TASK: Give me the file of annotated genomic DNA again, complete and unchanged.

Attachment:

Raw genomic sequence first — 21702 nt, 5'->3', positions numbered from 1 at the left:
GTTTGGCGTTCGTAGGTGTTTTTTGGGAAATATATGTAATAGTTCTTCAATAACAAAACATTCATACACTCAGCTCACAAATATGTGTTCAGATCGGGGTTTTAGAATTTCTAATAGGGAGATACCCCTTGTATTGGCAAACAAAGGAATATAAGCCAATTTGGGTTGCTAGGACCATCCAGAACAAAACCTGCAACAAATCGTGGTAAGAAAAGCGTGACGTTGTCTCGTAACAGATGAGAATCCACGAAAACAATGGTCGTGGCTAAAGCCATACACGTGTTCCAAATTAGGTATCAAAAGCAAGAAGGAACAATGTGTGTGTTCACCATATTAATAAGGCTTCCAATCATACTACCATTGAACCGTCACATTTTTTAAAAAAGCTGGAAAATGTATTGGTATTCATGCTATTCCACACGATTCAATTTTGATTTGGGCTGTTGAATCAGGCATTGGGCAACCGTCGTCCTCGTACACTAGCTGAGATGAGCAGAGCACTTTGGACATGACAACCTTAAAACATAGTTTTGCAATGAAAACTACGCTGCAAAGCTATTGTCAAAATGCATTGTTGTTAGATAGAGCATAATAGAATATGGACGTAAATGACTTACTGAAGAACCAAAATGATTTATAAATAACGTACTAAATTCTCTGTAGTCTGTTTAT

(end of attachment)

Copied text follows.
Raw genomic sequence first — 21702 nt, 5'->3', positions numbered from 1 at the left:
GTTTGGCGTTCGTAGGTGTTTTTTGGGAAATATATGTAATAGTTCTTCAATAACAAAACATTCATACACTCAGCTCACAAATATGTGTTCAGATCGGGGTTTTAGAATTTCTAATAGGGAGATACCCCTTGTATTGGCAAACAAAGGAATATAAGCCAATTTGGGTTGCTAGGACCATCCAGAACAAAACCTGCAACAAATCGTGGTAAGAAAAGCGTGACGTTGTCTCGTAACAGATGAGAATCCACGAAAACAATGGTCGTGGCTAAAGCCATACACGTGTTCCAAATTAGGTATCAAAAGCAAGAAGGAACAATGTGTGTGTTCACCATATTAATAAGGCTTCCAATCATACTACCATTGAACCGTCACATTTTTTAAAAAAGCTGGAAAATGTATTGGTATTCATGCTATTCCACACGATTCAATTTTGATTTGGGCTGTTGAATCAGGCATTGGGCAACCGTCGTCCTCGTACACTAGCTGAGATGAGCAGAGCACTTTGGACATGACAACCTTAAAACATAGTTTTGCAATGAAAACTACGCTGCAAAGCTATTGTCAAAATGCATTGTTGTTAGATAGAGCATAATAGAATATGGACGTAAATGACTTACTGAAGAACCAAAATGATTTATAAATAACGTACTAAATTCTCTGTAGTCTGTTTAT